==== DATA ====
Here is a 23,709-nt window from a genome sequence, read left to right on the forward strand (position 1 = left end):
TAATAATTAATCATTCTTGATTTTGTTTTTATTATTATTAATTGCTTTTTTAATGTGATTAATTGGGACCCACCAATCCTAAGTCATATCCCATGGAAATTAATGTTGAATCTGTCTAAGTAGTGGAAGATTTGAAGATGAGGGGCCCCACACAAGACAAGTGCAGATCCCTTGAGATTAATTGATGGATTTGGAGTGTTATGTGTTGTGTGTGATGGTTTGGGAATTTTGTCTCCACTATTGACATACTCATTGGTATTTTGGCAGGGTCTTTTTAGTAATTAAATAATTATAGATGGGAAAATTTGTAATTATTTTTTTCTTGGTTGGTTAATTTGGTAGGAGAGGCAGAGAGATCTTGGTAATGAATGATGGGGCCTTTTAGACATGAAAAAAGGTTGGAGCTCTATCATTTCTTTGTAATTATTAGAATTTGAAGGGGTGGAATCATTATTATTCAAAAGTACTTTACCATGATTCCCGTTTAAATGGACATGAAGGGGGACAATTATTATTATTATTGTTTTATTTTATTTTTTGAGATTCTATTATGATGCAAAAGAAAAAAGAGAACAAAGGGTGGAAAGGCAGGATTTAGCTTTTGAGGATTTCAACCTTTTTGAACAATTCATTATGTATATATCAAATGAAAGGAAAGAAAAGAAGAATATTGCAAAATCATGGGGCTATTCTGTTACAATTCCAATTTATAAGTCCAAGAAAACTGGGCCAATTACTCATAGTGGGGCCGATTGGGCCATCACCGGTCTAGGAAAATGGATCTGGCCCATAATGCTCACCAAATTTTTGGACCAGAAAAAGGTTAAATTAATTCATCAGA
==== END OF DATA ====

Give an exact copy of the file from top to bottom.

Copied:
Here is a 23,709-nt window from a genome sequence, read left to right on the forward strand (position 1 = left end):
TAATAATTAATCATTCTTGATTTTGTTTTTATTATTATTAATTGCTTTTTTAATGTGATTAATTGGGACCCACCAATCCTAAGTCATATCCCATGGAAATTAATGTTGAATCTGTCTAAGTAGTGGAAGATTTGAAGATGAGGGGCCCCACACAAGACAAGTGCAGATCCCTTGAGATTAATTGATGGATTTGGAGTGTTATGTGTTGTGTGTGATGGTTTGGGAATTTTGTCTCCACTATTGACATACTCATTGGTATTTTGGCAGGGTCTTTTTAGTAATTAAATAATTATAGATGGGAAAATTTGTAATTATTTTTTTCTTGGTTGGTTAATTTGGTAGGAGAGGCAGAGAGATCTTGGTAATGAATGATGGGGCCTTTTAGACATGAAAAAAGGTTGGAGCTCTATCATTTCTTTGTAATTATTAGAATTTGAAGGGGTGGAATCATTATTATTCAAAAGTACTTTACCATGATTCCCGTTTAAATGGACATGAAGGGGGACAATTATTATTATTATTGTTTTATTTTATTTTTTGAGATTCTATTATGATGCAAAAGAAAAAAGAGAACAAAGGGTGGAAAGGCAGGATTTAGCTTTTGAGGATTTCAACCTTTTTGAACAATTCATTATGTATATATCAAATGAAAGGAAAGAAAAGAAGAATATTGCAAAATCATGGGGCTATTCTGTTACAATTCCAATTTATAAGTCCAAGAAAACTGGGCCAATTACTCATAGTGGGGCCGATTGGGCCATCACCGGTCTAGGAAAATGGATCTGGCCCATAATGCTCACCAAATTTTTGGACCAGAAAAAGGTTAAATTAATTCATCAGA